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Encinitas City Council Approves New Bike Lane Markings on Coast Highway

Bicyclists can soon use full shared lanes on a portion of Coast Highway 101.

Wednesday night Encinitas City Council agreed to move forward with installing bike lanes and creating a road diet on a portion of Coast Highway 101.

The Encinitas City Council voted unanimously, in a 4-0 vote with Mayor Jerome Stocks absent, to approve two items related to bike lanes. The council approved the first item, the installation of shared lane markings, also called sharrows. Bicyclists may use the full lanes, which will be posted on Coast Highway 101 between K Street and La Costa Avenue.  

The second item was a road diet and an installation of a class II bike lane going northbound on Coast Highway 101 between Leucadia Boulevard and La Costa Avenue.

Details of the road diet were drafted for the council meeting by Greg Shields the Interim Director of Engineering/Public Works, Rob Blough the Traffic Engineer and Ed Deane, Senior Civil Engineer.

Key points of the road diet include:

  • A striping plan will be created to merge the northbound traffic lanes from two lanes to one going north of the signalized intersection of Leucadia Boulevard. 
  • One lane will be used to moderate the flow of traffic and speed while having a dedicated bike lane.
  • A single lane will become two lanes prior to the signalized intersection at La Costa Avenue.  
  • The road diet only changes the striping and would not require any physical improvements to the road.
  • The roadway has to be repainted after the overlay and the cost is minimal.

A total of seven public speakers voiced their support for installation of sharrows and the road diet.

Among the speakers was Elena Thompson, a 25 year resident of Leucadia, a volunteer member of the , Encinitas Bike and Pedestrian Committee and numerous other bike organizations. Thompson spoke on the behalf of the Leucadia 101 and said she is in full support of the projects.

“Where can you even park your car in the summer in Encinitas?” Thompsons asked. “Doesn’t it make sense to have alternative capacity that include bike lanes and safe transport for our community as well as the visitors who want to come here?”

Thompson also said there were other related issues that make bicycling a good option, including reducing environment pollution by getting more cars off the roadways and fighting obesity trends by promoting an active lifestyle.

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Serge Issakov February 21, 2013 at 11:30 PM
I think it's very difficult for a bicyclist accustomed to riding near the road edge to realize how much their choice in positioning affects the behavior of passing motorists (especially with respect to inviting dangerously close passes), and how much they could influence it for the better by moving to the center of the lane, or just left of center. It makes such an enormous positive difference that I don't know anyone who has seriously tried it and has gone back to edge riding.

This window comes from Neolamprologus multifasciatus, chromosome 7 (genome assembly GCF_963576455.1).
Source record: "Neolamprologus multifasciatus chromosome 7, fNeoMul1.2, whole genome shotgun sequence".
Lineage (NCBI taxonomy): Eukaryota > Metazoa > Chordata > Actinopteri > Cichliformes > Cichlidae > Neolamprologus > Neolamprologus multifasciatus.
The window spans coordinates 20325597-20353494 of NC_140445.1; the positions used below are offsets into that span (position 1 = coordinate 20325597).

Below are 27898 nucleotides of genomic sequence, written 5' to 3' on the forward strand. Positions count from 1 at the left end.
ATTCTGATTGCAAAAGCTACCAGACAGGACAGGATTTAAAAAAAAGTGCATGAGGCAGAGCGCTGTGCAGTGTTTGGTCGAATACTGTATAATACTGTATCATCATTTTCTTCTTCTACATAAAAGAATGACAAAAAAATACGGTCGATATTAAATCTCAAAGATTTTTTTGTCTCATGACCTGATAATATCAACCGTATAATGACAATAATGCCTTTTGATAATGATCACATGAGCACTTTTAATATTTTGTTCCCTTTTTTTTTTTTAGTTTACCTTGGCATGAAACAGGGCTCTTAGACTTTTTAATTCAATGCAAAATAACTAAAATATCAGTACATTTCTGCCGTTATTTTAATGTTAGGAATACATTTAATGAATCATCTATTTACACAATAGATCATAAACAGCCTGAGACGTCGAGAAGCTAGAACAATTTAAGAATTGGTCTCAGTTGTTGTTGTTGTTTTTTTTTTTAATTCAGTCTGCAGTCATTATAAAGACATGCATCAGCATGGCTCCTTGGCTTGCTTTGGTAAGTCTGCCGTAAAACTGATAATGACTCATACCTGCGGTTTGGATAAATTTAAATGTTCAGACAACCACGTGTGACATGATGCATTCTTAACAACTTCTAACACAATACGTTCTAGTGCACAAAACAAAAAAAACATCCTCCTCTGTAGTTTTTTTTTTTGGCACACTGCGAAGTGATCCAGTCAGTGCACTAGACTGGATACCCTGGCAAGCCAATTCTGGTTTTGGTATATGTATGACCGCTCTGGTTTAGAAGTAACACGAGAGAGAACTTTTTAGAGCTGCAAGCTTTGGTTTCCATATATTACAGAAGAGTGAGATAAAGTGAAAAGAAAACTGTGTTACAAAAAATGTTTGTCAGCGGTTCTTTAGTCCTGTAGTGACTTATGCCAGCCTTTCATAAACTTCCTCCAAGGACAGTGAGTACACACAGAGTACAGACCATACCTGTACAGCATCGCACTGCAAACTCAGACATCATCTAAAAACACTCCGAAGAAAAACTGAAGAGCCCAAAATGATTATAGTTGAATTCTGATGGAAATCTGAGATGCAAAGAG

Jay Berman February 22, 2013 at 01:11 AM
Cars go faster than bikes, we have spend millions in this county on bike lanes, but no, that's not enough, now we have to slow up vehicle traffic that includes commercial vehicles .. it's not right ... Los Angeles is trying to take a northbound lane from Sepulveda Blved in West LA, already a crowded mess .. for bicycle lanes ... just bizarre ...
billdsd February 22, 2013 at 01:29 AM
The main problem with your argument is a total lack of reality. I also drive plenty and I almost never have to slow down for bicycles. The reason is that when I see a bicycle in front of me I move over as soon as I safely can, which is usually very soon. I do the exact same thing when I see a bus or any other slow traffic in front of me. It's ridiculously easy. Bicycles aren't actually slowing down traffic. Claims that they are are nothing but attempts to rationalize delusions of entitlement that are in turn based upon not understanding the rules of the road in the first place. Learn to change lanes to pass bicycles in the same way that you do for all other slow traffic. Most of the slow traffic on the road isn't bicycles. Moving over to pass a bicycle is no different and no more difficult than doing so for a bus. The only difference is your belief that you shouldn't have to.
Serge Issakov February 22, 2013 at 06:59 PM
Reducing the speed of traffic, which is a goal and effect of the lane diet here, between traffic signals makes little to no difference in actual travel time, but it can make an enormous difference in making an area much more conducive to human life, including those moving about by means that are not motored. This is especially true when we're talking about a road used for relatively short trips only. No one in a motor vehicle going very far north or south of Encinitas is going to use the 101 when there is a parallel route that is a freeway a mile away. Facilitating high speed motor travel here serves no practical purpose that benefits anyone to any significant degree. Yesterday I had to go north to Carlsbad between 5pm and 6pm and I-5 was backed up, so we drove north from Del Mar to Carlsbad. Compared to Del Mar, Solana Beach, Cardiff, and downtown Encinitas, traffic was _fast_ through Leucadia, especially the one-lane part. This is a non-issue. It's the red lights and stop signs that cause serious slowing and congestion, not the lane reductions.
Serge Issakov February 22, 2013 at 07:17 PM